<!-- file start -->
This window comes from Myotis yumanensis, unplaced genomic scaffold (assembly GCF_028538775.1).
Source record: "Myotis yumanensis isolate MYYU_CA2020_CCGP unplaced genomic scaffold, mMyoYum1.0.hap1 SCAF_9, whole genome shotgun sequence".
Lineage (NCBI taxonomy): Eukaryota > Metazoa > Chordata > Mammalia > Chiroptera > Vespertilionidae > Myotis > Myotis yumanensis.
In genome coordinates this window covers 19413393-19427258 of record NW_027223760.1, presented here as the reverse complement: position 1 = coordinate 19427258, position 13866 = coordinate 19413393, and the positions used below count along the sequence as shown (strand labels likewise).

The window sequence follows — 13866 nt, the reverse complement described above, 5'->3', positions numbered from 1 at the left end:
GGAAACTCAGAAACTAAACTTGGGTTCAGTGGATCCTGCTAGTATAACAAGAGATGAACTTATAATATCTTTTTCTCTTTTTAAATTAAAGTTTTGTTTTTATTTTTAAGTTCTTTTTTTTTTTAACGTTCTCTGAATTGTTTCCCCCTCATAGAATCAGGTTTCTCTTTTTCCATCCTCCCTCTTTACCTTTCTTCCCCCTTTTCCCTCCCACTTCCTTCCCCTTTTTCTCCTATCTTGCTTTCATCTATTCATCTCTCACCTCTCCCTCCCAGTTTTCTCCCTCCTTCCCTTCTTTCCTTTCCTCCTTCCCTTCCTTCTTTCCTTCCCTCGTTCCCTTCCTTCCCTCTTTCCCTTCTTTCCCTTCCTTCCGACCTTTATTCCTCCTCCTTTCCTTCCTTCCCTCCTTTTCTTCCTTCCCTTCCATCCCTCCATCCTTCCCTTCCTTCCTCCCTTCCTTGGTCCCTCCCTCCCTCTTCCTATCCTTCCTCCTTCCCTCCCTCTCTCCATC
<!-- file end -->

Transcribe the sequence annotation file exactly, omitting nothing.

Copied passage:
This window comes from Myotis yumanensis, unplaced genomic scaffold (assembly GCF_028538775.1).
Source record: "Myotis yumanensis isolate MYYU_CA2020_CCGP unplaced genomic scaffold, mMyoYum1.0.hap1 SCAF_9, whole genome shotgun sequence".
Lineage (NCBI taxonomy): Eukaryota > Metazoa > Chordata > Mammalia > Chiroptera > Vespertilionidae > Myotis > Myotis yumanensis.
In genome coordinates this window covers 19413393-19427258 of record NW_027223760.1, presented here as the reverse complement: position 1 = coordinate 19427258, position 13866 = coordinate 19413393, and the positions used below count along the sequence as shown (strand labels likewise).

The window sequence follows — 13866 nt, the reverse complement described above, 5'->3', positions numbered from 1 at the left end:
GGAAACTCAGAAACTAAACTTGGGTTCAGTGGATCCTGCTAGTATAACAAGAGATGAACTTATAATATCTTTTTCTCTTTTTAAATTAAAGTTTTGTTTTTATTTTTAAGTTCTTTTTTTTTTTAACGTTCTCTGAATTGTTTCCCCCTCATAGAATCAGGTTTCTCTTTTTCCATCCTCCCTCTTTACCTTTCTTCCCCCTTTTCCCTCCCACTTCCTTCCCCTTTTTCTCCTATCTTGCTTTCATCTATTCATCTCTCACCTCTCCCTCCCAGTTTTCTCCCTCCTTCCCTTCTTTCCTTTCCTCCTTCCCTTCCTTCTTTCCTTCCCTCGTTCCCTTCCTTCCCTCTTTCCCTTCTTTCCCTTCCTTCCGACCTTTATTCCTCCTCCTTTCCTTCCTTCCCTCCTTTTCTTCCTTCCCTTCCATCCCTCCATCCTTCCCTTCCTTCCTCCCTTCCTTGGTCCCTCCCTCCCTCTTCCTATCCTTCCTCCTTCCCTCCCTCTCTCCATC